"Reduction of clinical work hours results in reduced access to care for patients and thus has a direct effect on the adequacy of physician supply," they write. "Leaving current practice, even for another practice, erodes continuity of care and results in reduced access during the transitions, as the physician is either ramping down capacity in their old practice or ramping up in their new practice."
The price of physicians leaving medical practice altogether is even higher. "Replacing physicians is costly to institutions, with one recent analysis suggesting costs of $800,000 or more per physician," the authors report. "In addition, turnover is disruptive to patients, staff, and organizational culture. A physician workforce that has one eye on the door may not be optimally engaged and aligned with advancing the institution's goals."
In an accompanying editorial, Kristine D. Olson, MD, from the Department of Internal Medicine, Yale School of Medicine, New Haven, Connecticut, notes that if even just one third of these physicians follow through with their stated plan to move out of clinical practice within 2 years, "the United States stands to lose 4762 physicians (equivalent to eliminating the graduating class from 19 medical schools for 2 years, assuming 125 students per class)." In addition to the losses potentially outpacing the workforce gains associated with the addition of 11 medical schools built in the United States between 2001 and 2011, the potential exodus of clinicians "would exacerbate the physician shortfall of 45,000 to 90,000 expected by 2025, and impede patients' access to care," she writes.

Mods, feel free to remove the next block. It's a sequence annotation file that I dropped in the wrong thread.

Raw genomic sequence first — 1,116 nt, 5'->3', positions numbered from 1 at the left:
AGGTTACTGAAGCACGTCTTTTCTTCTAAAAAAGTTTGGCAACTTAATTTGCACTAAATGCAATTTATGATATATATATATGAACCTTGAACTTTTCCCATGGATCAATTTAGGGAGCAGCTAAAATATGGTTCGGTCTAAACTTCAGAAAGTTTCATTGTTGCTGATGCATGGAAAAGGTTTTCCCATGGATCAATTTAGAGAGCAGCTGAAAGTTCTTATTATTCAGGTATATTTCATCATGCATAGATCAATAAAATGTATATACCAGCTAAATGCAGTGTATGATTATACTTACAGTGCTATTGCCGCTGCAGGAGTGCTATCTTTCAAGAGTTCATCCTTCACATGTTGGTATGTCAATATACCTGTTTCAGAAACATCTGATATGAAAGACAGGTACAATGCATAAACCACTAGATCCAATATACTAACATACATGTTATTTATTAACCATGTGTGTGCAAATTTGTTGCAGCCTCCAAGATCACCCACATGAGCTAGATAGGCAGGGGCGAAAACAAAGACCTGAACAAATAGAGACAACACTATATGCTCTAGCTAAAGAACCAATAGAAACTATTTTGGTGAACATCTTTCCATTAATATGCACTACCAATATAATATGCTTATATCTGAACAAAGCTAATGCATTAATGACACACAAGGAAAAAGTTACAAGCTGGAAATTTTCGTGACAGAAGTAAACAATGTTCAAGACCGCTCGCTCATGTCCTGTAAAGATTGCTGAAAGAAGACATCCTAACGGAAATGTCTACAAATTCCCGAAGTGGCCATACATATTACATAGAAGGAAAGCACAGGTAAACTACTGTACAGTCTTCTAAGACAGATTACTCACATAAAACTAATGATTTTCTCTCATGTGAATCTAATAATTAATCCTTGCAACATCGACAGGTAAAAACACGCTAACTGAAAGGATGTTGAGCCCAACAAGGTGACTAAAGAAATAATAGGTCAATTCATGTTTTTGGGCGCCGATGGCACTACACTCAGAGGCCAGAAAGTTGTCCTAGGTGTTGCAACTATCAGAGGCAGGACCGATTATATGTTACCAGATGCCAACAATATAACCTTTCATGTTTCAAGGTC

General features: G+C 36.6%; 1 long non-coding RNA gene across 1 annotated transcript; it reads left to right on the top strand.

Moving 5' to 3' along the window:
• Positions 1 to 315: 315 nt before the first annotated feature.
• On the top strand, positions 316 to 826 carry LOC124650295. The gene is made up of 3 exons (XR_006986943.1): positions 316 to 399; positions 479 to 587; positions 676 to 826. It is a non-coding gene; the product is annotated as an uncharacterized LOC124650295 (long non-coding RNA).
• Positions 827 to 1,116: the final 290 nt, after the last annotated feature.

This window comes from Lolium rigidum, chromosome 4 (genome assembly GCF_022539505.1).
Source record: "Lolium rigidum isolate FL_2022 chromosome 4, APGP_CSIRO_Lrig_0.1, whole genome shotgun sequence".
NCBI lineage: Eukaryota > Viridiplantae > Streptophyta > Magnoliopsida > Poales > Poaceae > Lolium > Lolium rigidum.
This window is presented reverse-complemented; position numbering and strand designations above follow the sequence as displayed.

To stem the potential tide of physician attrition, the underlying drivers of that attrition must be considered, Dr Sinsky and colleagues write. "A comprehensive approach by national policymakers and health care delivery institutions will be necessary to address this challenge. Given the magnitude of the problem, the investment in such efforts should be equal to or greater than efforts to increase the size of the pipeline."
Given the strong association between physician burnout and intent to leave, healthcare leaders should employ strategies for detecting instigators and drivers of the burnout phenomenon, Dr Olsen writes in her editorial. "Monitoring physician well-being is especially important now that most physicians are employed in large organizations and may lack authority to act independently," she adds.
Funding for this study was provided by the Mayo Clinic Department of Medicine Program on Physician Well-being. The study authors have disclosed no relevant financial relationships. Dr Olson received partial reimbursement for airfare and hotel to attend a summit on Physicians Professional Satisfaction and Practice Sustainability, Joy in Medicine.
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Cite this: One in Four Physicians Rethinking Clinical Practice - Medscape - Nov 02, 2017.